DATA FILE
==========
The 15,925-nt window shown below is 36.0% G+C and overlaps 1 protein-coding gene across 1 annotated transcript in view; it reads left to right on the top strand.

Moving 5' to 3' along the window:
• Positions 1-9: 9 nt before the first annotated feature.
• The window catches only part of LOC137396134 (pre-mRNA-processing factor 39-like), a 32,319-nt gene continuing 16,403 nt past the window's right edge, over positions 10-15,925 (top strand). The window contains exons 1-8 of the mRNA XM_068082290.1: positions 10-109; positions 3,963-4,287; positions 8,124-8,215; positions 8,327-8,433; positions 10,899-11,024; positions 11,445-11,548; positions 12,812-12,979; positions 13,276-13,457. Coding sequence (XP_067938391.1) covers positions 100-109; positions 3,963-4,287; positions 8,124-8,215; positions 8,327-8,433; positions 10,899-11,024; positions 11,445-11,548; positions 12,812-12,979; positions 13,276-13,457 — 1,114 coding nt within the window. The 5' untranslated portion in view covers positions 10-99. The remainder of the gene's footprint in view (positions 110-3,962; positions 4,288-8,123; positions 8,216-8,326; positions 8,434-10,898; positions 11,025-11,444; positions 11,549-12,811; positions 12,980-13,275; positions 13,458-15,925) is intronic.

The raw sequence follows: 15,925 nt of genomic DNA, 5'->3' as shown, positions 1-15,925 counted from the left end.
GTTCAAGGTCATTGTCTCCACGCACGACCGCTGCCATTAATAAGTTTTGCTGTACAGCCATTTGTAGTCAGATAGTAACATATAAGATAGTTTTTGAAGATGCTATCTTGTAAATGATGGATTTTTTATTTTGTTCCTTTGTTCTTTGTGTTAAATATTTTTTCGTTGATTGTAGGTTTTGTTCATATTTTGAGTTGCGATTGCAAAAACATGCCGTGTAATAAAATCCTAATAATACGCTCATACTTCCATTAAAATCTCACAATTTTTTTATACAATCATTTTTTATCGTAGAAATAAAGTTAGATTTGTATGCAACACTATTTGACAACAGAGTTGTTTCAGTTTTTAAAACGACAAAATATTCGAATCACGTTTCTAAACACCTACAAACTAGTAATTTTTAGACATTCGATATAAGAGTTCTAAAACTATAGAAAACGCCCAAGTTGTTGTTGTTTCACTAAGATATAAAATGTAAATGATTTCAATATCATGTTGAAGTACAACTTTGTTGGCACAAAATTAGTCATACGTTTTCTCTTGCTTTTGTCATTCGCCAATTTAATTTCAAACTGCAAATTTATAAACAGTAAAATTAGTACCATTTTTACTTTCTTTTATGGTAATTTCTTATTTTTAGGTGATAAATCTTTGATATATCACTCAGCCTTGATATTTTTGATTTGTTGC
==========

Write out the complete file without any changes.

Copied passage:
The 15,925-nt window shown below is 36.0% G+C and overlaps 1 protein-coding gene across 1 annotated transcript in view; it reads left to right on the top strand.

Moving 5' to 3' along the window:
• Positions 1-9: 9 nt before the first annotated feature.
• The window catches only part of LOC137396134 (pre-mRNA-processing factor 39-like), a 32,319-nt gene continuing 16,403 nt past the window's right edge, over positions 10-15,925 (top strand). The window contains exons 1-8 of the mRNA XM_068082290.1: positions 10-109; positions 3,963-4,287; positions 8,124-8,215; positions 8,327-8,433; positions 10,899-11,024; positions 11,445-11,548; positions 12,812-12,979; positions 13,276-13,457. Coding sequence (XP_067938391.1) covers positions 100-109; positions 3,963-4,287; positions 8,124-8,215; positions 8,327-8,433; positions 10,899-11,024; positions 11,445-11,548; positions 12,812-12,979; positions 13,276-13,457 — 1,114 coding nt within the window. The 5' untranslated portion in view covers positions 10-99. The remainder of the gene's footprint in view (positions 110-3,962; positions 4,288-8,123; positions 8,216-8,326; positions 8,434-10,898; positions 11,025-11,444; positions 11,549-12,811; positions 12,980-13,275; positions 13,458-15,925) is intronic.

The raw sequence follows: 15,925 nt of genomic DNA, 5'->3' as shown, positions 1-15,925 counted from the left end.
GTTCAAGGTCATTGTCTCCACGCACGACCGCTGCCATTAATAAGTTTTGCTGTACAGCCATTTGTAGTCAGATAGTAACATATAAGATAGTTTTTGAAGATGCTATCTTGTAAATGATGGATTTTTTATTTTGTTCCTTTGTTCTTTGTGTTAAATATTTTTTCGTTGATTGTAGGTTTTGTTCATATTTTGAGTTGCGATTGCAAAAACATGCCGTGTAATAAAATCCTAATAATACGCTCATACTTCCATTAAAATCTCACAATTTTTTTATACAATCATTTTTTATCGTAGAAATAAAGTTAGATTTGTATGCAACACTATTTGACAACAGAGTTGTTTCAGTTTTTAAAACGACAAAATATTCGAATCACGTTTCTAAACACCTACAAACTAGTAATTTTTAGACATTCGATATAAGAGTTCTAAAACTATAGAAAACGCCCAAGTTGTTGTTGTTTCACTAAGATATAAAATGTAAATGATTTCAATATCATGTTGAAGTACAACTTTGTTGGCACAAAATTAGTCATACGTTTTCTCTTGCTTTTGTCATTCGCCAATTTAATTTCAAACTGCAAATTTATAAACAGTAAAATTAGTACCATTTTTACTTTCTTTTATGGTAATTTCTTATTTTTAGGTGATAAATCTTTGATATATCACTCAGCCTTGATATTTTTGATTTGTTGC